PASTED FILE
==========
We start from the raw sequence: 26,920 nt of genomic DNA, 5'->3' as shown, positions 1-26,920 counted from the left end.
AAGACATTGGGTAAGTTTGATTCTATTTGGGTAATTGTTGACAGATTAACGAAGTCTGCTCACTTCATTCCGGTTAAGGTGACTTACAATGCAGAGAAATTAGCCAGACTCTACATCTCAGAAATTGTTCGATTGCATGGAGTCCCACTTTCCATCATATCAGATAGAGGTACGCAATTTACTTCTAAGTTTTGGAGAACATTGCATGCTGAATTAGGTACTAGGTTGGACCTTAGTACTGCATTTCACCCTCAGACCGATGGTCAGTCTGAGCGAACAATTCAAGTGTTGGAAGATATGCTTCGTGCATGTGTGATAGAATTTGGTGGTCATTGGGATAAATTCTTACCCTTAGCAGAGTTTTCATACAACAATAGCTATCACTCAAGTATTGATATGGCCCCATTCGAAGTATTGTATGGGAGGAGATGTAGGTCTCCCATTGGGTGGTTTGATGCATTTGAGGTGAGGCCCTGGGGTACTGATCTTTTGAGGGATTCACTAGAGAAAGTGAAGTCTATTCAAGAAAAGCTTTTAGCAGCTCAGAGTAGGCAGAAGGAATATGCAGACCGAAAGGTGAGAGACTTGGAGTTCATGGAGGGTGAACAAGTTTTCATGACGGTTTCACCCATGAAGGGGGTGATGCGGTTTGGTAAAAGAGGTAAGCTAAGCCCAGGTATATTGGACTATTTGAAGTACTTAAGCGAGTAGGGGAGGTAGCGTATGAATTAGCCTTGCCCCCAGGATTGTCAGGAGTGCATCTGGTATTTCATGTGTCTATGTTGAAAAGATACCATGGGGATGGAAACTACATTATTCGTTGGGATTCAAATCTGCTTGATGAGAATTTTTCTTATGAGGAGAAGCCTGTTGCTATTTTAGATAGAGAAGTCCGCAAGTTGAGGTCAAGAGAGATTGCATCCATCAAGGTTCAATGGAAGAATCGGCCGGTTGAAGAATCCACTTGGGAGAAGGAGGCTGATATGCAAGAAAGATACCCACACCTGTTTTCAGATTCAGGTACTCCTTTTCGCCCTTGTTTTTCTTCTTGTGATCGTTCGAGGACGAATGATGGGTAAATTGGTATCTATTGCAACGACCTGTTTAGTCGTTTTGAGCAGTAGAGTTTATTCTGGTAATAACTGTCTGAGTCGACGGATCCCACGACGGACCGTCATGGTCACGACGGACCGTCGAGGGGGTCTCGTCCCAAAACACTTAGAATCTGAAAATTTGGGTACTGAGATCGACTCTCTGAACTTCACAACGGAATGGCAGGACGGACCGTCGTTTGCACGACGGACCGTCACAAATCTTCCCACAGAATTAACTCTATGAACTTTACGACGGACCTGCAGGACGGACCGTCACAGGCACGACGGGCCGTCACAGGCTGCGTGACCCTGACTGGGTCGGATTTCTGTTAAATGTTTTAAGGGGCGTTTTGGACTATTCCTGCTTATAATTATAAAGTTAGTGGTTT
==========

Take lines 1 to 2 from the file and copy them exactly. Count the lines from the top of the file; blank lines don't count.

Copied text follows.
We start from the raw sequence: 26,920 nt of genomic DNA, 5'->3' as shown, positions 1-26,920 counted from the left end.
AAGACATTGGGTAAGTTTGATTCTATTTGGGTAATTGTTGACAGATTAACGAAGTCTGCTCACTTCATTCCGGTTAAGGTGACTTACAATGCAGAGAAATTAGCCAGACTCTACATCTCAGAAATTGTTCGATTGCATGGAGTCCCACTTTCCATCATATCAGATAGAGGTACGCAATTTACTTCTAAGTTTTGGAGAACATTGCATGCTGAATTAGGTACTAGGTTGGACCTTAGTACTGCATTTCACCCTCAGACCGATGGTCAGTCTGAGCGAACAATTCAAGTGTTGGAAGATATGCTTCGTGCATGTGTGATAGAATTTGGTGGTCATTGGGATAAATTCTTACCCTTAGCAGAGTTTTCATACAACAATAGCTATCACTCAAGTATTGATATGGCCCCATTCGAAGTATTGTATGGGAGGAGATGTAGGTCTCCCATTGGGTGGTTTGATGCATTTGAGGTGAGGCCCTGGGGTACTGATCTTTTGAGGGATTCACTAGAGAAAGTGAAGTCTATTCAAGAAAAGCTTTTAGCAGCTCAGAGTAGGCAGAAGGAATATGCAGACCGAAAGGTGAGAGACTTGGAGTTCATGGAGGGTGAACAAGTTTTCATGACGGTTTCACCCATGAAGGGGGTGATGCGGTTTGGTAAAAGAGGTAAGCTAAGCCCAGGTATATTGGACTATTTGAAGTACTTAAGCGAGTAGGGGAGGTAGCGTATGAATTAGCCTTGCCCCCAGGATTGTCAGGAGTGCATCTGGTATTTCATGTGTCTATGTTGAAAAGATACCATGGGGATGGAAACTACATTATTCGTTGGGATTCAAATCTGCTTGATGAGAATTTTTCTTATGAGGAGAAGCCTGTTGCTATTTTAGATAGAGAAGTCCGCAAGTTGAGGTCAAGAGAGATTGCATCCATCAAGGTTCAATGGAAGAATCGGCCGGTTGAAGAATCCACTTGGGAGAAGGAGGCTGATATGCAAGAAAGATACCCACACCTGTTTTCAGATTCAGGTACTCCTTTTCGCCCTTGTTTTTCTTCTTGTGATCGTTCGAGGACGAATGATGGGTAAATTGGTATCTATTGCAACGACCTGTTTAGTCGTTTTGAGCAGTAGAGTTTATTCTGGTAATAACTGTCTGAGTCGACGGATCCCACGACGGACCGTCATGGTCACGACGGACCGTCGAGGGGGTCTCGTCCCAAAACACTTAGAATCTGAAAATTTGGGTACTGAGATCGACTCTCTGAACTTCACAACGGAATGGCAGGACGGACCGTCGTTTGCACGACGGACCGTCACAAATCTTCCCACAGAATTAACTCTATGAACTTTACGACGGACCTGCAGGACGGACCGTCACAGGCACGACGGGCCGTCACAGGCTGCGTGACCCTGACTGGGTCGGATTTCTGTTAAATGTTTTAAGGGGCGTTTTGGACTATTCCTGCTTATAATTATAAAGTTAGTGGTTT